The better the curb appeal, the more likely it will enlist higher offers.

4. Clean, clean, clean.

Clutter, grime and strange smells coming from the refrigerator will drive away buyers. Pet odors, cigarette smoke, spicy cooking and mildew odors are deal killers every time — without exception.

Deep cleaning is an extensive and tedious operation to get the place as sanitized as possible. Make sure the owner scrubs the baseboards, buffs and polishes the wood floor, removes cobwebs, cleans the mirrors, washes all the windows, dust ceiling fan blades, cleans the oven, shampoos the carpets, dry-cleans the drapes and dusts the blinds. Have them do the whole works. Some home cleaning services even wipe down dusty light bulbs to provide more light.

If it doesn’t smell fresh, it’s not going to garner the best offers. Recommend hiring professionals to clean the ducts and change the filters.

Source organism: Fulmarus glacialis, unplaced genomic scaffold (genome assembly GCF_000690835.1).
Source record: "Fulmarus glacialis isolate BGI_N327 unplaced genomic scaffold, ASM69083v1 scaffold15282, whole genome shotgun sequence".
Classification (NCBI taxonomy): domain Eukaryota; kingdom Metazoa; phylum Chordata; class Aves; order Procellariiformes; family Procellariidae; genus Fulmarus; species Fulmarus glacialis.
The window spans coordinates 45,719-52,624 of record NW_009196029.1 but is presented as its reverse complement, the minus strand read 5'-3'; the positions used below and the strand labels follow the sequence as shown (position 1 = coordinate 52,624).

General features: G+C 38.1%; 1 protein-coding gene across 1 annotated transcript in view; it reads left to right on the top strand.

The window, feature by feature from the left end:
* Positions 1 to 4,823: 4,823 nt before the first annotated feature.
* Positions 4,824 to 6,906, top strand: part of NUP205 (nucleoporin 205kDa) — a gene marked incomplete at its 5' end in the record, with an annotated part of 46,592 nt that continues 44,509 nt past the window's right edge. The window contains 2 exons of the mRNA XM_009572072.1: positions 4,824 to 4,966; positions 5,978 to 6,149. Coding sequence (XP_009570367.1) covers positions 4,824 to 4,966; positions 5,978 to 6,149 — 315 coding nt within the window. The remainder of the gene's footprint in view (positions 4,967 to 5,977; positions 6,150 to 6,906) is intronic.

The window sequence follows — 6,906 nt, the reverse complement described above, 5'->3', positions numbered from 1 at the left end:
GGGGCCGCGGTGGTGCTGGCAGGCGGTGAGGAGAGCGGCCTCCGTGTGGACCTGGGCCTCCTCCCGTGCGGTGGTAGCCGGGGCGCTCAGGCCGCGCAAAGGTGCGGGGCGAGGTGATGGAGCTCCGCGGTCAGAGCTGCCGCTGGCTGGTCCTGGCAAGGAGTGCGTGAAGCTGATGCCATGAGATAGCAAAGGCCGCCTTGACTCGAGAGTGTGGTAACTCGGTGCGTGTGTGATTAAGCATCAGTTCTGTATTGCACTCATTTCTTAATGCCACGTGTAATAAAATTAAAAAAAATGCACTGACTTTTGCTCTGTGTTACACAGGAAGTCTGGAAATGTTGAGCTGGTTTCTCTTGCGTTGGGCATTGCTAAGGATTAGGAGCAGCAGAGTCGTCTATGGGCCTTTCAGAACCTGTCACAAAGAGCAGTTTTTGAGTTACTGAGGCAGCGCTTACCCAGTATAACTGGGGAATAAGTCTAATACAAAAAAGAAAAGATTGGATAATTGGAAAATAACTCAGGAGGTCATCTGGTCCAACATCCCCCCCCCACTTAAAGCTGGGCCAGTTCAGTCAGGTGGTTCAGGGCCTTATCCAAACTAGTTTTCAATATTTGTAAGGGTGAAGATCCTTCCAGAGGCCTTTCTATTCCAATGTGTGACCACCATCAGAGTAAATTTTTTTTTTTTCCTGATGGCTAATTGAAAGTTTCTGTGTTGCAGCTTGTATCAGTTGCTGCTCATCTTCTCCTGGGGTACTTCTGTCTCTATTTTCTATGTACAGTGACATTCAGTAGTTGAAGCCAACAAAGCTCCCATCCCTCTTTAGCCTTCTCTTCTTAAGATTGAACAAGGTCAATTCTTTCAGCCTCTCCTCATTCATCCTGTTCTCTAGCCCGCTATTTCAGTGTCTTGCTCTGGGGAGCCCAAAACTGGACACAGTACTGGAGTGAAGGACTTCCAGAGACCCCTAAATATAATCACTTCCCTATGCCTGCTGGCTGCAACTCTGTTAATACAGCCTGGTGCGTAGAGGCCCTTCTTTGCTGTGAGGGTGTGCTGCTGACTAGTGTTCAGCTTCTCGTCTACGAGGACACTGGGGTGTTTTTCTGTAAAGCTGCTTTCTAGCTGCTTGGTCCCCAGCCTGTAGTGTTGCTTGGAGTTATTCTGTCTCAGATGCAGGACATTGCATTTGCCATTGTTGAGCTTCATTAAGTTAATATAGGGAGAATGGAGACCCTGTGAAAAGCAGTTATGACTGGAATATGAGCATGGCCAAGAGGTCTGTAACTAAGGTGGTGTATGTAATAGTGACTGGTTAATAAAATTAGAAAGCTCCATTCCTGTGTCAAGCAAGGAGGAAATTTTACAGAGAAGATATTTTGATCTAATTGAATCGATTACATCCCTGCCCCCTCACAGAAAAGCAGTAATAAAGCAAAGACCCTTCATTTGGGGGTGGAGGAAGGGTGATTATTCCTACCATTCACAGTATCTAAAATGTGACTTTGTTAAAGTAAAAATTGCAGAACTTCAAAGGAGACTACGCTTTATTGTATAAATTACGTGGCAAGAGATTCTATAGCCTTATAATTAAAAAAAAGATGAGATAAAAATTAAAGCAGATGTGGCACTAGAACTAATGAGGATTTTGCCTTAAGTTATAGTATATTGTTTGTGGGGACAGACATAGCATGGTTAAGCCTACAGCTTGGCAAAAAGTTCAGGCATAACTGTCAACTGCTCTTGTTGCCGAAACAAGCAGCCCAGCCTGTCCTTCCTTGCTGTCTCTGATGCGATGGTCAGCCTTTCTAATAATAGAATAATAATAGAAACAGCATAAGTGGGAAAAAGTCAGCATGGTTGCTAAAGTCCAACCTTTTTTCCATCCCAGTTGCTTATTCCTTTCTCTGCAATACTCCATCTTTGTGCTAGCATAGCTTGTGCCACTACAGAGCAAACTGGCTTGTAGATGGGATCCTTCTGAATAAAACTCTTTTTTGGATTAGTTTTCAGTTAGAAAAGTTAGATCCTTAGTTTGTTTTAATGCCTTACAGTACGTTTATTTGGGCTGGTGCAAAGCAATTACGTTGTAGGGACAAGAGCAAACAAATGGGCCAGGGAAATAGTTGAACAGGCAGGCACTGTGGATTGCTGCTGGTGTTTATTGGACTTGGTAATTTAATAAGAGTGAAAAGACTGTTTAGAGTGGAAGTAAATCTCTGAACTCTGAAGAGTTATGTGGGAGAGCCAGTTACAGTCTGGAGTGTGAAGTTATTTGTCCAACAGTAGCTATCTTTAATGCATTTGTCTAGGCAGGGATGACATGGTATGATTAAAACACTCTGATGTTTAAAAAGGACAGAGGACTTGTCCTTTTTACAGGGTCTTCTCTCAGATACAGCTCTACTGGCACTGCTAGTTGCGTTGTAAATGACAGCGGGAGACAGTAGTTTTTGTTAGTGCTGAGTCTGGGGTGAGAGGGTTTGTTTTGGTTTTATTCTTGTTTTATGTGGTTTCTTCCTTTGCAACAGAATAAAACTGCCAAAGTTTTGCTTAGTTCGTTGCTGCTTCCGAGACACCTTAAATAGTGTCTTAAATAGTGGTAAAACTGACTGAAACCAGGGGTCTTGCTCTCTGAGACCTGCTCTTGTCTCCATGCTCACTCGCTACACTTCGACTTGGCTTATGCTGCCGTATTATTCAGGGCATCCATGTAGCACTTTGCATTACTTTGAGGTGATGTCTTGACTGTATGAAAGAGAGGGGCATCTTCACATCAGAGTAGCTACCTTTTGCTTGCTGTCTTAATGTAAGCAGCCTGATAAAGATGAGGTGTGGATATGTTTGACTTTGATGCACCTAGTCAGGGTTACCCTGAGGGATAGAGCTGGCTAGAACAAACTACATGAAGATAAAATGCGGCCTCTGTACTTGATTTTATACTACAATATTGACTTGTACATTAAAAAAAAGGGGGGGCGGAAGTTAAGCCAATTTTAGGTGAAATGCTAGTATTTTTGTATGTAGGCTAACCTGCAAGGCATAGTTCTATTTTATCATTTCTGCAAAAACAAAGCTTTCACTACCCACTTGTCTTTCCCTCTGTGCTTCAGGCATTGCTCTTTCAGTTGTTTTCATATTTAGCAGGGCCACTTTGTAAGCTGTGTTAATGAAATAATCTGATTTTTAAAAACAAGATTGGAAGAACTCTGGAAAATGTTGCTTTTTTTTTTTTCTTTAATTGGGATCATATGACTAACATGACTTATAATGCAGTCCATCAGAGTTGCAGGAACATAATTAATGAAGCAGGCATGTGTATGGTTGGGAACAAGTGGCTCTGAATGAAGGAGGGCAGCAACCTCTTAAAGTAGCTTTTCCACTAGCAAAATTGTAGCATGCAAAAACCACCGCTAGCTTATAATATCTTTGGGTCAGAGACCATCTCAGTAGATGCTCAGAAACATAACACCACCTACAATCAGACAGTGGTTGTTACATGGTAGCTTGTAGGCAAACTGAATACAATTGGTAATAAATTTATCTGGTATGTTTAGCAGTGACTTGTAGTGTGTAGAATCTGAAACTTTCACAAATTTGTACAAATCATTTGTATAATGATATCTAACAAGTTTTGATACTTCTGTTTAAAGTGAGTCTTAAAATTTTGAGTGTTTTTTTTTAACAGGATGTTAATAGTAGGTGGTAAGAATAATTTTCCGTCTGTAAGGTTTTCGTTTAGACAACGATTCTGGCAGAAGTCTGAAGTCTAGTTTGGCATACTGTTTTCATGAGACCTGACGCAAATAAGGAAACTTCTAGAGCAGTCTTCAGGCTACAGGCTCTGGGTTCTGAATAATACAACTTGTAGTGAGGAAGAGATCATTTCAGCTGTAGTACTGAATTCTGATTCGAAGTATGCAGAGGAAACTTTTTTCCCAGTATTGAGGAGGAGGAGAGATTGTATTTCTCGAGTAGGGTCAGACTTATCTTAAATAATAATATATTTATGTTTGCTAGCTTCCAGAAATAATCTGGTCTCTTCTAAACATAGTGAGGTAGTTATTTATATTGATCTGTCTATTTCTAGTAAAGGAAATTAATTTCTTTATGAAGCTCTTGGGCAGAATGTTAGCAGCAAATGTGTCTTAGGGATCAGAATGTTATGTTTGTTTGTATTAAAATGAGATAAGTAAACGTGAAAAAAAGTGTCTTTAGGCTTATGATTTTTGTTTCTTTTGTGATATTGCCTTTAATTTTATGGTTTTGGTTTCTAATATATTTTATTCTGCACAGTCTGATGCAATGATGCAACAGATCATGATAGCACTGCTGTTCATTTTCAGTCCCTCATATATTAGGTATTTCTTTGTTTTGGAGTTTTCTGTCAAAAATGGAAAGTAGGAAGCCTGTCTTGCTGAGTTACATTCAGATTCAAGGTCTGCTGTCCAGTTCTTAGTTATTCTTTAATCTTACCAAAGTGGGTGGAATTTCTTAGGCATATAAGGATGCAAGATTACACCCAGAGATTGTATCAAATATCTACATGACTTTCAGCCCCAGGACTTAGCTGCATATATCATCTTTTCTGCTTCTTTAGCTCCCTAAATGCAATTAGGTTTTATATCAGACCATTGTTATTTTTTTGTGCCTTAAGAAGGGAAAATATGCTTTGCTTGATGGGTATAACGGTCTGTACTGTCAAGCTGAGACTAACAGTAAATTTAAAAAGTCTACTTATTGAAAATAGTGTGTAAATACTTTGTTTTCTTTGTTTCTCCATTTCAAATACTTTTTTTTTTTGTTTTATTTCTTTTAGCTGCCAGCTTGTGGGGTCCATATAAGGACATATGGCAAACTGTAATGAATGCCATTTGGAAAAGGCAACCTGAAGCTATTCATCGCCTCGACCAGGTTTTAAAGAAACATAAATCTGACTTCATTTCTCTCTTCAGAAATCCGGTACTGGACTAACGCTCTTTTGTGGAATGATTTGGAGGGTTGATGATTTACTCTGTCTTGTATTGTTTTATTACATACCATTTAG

If odors persist, then recommend a professional who specializes in smoke remediation. The industrial systems they use produces ozone, and it completely remediates all odors so it will smell cleaner than a hospital operating room. Room air fresheners you find at the grocery store won’t cut it.

If your seller wants top dollar — the home and the air must be clean.

When going for top dollar the agent who can demonstrate the highest level of clear communication with his clients and those involved in the selling process will be the most successful.

Andy Freeman is a native of Nashville, Tennessee, and an area affiliate real estate broker since 2005 at Parks in Green Hills. He currently assists his clients make wise decisions about real estate.

Email Andy Freeman.